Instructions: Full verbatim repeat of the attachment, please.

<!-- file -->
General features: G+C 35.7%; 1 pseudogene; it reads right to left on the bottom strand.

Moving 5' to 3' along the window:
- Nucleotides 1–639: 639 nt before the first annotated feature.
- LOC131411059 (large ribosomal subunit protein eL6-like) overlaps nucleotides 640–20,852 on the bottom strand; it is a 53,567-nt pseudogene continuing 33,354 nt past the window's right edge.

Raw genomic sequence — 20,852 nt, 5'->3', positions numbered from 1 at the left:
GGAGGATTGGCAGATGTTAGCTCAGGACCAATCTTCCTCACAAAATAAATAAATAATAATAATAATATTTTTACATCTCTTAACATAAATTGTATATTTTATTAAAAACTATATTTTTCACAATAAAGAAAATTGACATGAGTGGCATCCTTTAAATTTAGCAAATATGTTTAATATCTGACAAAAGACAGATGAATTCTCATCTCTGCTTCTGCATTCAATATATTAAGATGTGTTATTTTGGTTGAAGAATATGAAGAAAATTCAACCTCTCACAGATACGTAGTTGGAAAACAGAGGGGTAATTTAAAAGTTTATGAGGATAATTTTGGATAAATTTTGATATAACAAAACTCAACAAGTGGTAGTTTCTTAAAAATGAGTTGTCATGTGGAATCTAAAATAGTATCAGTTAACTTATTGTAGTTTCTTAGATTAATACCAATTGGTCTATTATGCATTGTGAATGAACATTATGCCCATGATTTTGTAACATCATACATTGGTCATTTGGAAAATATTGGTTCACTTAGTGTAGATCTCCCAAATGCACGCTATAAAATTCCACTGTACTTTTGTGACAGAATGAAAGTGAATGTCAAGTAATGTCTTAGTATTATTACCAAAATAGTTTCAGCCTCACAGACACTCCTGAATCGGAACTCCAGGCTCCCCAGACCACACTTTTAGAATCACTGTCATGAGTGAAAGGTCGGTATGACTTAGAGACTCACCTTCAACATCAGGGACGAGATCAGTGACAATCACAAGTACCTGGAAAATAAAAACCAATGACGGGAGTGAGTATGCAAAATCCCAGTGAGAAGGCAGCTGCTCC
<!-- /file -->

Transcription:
General features: G+C 35.7%; 1 pseudogene; it reads right to left on the bottom strand.

Moving 5' to 3' along the window:
- Nucleotides 1–639: 639 nt before the first annotated feature.
- LOC131411059 (large ribosomal subunit protein eL6-like) overlaps nucleotides 640–20,852 on the bottom strand; it is a 53,567-nt pseudogene continuing 33,354 nt past the window's right edge.

Raw genomic sequence — 20,852 nt, 5'->3', positions numbered from 1 at the left:
GGAGGATTGGCAGATGTTAGCTCAGGACCAATCTTCCTCACAAAATAAATAAATAATAATAATAATATTTTTACATCTCTTAACATAAATTGTATATTTTATTAAAAACTATATTTTTCACAATAAAGAAAATTGACATGAGTGGCATCCTTTAAATTTAGCAAATATGTTTAATATCTGACAAAAGACAGATGAATTCTCATCTCTGCTTCTGCATTCAATATATTAAGATGTGTTATTTTGGTTGAAGAATATGAAGAAAATTCAACCTCTCACAGATACGTAGTTGGAAAACAGAGGGGTAATTTAAAAGTTTATGAGGATAATTTTGGATAAATTTTGATATAACAAAACTCAACAAGTGGTAGTTTCTTAAAAATGAGTTGTCATGTGGAATCTAAAATAGTATCAGTTAACTTATTGTAGTTTCTTAGATTAATACCAATTGGTCTATTATGCATTGTGAATGAACATTATGCCCATGATTTTGTAACATCATACATTGGTCATTTGGAAAATATTGGTTCACTTAGTGTAGATCTCCCAAATGCACGCTATAAAATTCCACTGTACTTTTGTGACAGAATGAAAGTGAATGTCAAGTAATGTCTTAGTATTATTACCAAAATAGTTTCAGCCTCACAGACACTCCTGAATCGGAACTCCAGGCTCCCCAGACCACACTTTTAGAATCACTGTCATGAGTGAAAGGTCGGTATGACTTAGAGACTCACCTTCAACATCAGGGACGAGATCAGTGACAATCACAAGTACCTGGAAAATAAAAACCAATGACGGGAGTGAGTATGCAAAATCCCAGTGAGAAGGCAGCTGCTCC